The Risks and Rewards of Digitising Healthcare
Last summer, even as lockdown restrictions were being gradually loosened in the UK, the numbers of new coronavirus infections stayed low. The number of deaths related to COVID, which usually lagged shifts in the infection rate by several weeks, had also dropped. By the middle of June, the number of people dying in hospital was actually lower than a typical summer.
On the surface, this sounded like good news. Yet submerged beneath these numbers, a new and worrying trend was making its presence known.
People who needed medical care were avoiding hospitals and surgeries — and sometimes dying at home — out of fear of catching COVID.
Countries throughout the world scrambled to figure out how best to reach people who were too afraid to show up at hospitals and surgeries to ask for help.
Thankfully, digital technology was there to assist.
A Slow Trek to Digital
Actually, the healthcare industry has been gradually going digital for several years. But it has lagged behind other industries in this transformation.
Healthcare is an industry beset by regulations, after all, fretful over issues of privacy, and in a constant struggle to find funding. Battling such headwinds, the industry has often settled for the status quo — in this case, antiquated record-keeping systems, along with a host of other cumbersome and inefficient practices.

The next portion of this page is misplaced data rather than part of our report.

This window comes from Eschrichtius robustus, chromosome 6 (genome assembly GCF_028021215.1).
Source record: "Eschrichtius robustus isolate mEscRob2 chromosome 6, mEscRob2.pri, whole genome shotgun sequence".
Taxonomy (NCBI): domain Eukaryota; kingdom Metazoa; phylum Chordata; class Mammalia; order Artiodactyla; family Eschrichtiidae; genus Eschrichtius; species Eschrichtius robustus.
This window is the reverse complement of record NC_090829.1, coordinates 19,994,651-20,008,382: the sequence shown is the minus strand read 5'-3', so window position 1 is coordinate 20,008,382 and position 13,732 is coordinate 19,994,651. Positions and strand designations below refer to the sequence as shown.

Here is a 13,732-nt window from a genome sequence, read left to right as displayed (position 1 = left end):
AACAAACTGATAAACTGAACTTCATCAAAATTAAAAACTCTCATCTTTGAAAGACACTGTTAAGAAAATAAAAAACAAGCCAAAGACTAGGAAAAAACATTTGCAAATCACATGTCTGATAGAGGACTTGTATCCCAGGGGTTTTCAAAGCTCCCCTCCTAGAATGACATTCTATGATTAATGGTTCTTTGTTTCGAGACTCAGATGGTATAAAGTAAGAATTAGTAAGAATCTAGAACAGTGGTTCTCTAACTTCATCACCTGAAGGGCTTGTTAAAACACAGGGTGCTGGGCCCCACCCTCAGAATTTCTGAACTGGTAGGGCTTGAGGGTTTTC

In the U.S., the Affordable Care Act — popularly known as Obamacare — incentivized providers to finally modernize their Information Technology systems. Physicians and administrators were reluctant to get on board. Within a decade, however, well over 90% of hospitals had complied with the most up-to-date specifications.
In Germany, 2019’s Digital Healthcare Act worked to promote the use of video consultations, digital prescription applications, and a healthcare data network for treatment — just in time for COVID’s arrival. Also in 2019, the UK launched the NHSX — a partnership between the Department of Health and Social Care, NHS England and NHS Improvement — to drive the adoption of digital tech in healthcare.
In other words, before COVID, governments around the globe had already come to recognize both the promise and inevitability of the digital transformation of healthcare. Yet in 2020, the pandemic accelerated this transformation more than ten-fold.
Socially Distanced Medicine
Early in the pandemic it became clear that the coronavirus was predominantly being transmitted via airborne droplets, usually indoors. Physicians quickly recognized the potential that their waiting rooms could become sources of widespread infection.
In many places, telephone and video consultations were soon replacing face-to-face doctor’s appointments. Would-be patients quickly adapted to the new reality of the pandemic, relying on NHS 111 online or via telephone to report and identify potential COVID symptoms, and downloading the NHS App to better schedule appointments and manage prescriptions without adding to the burden on badly overworked NHS staff.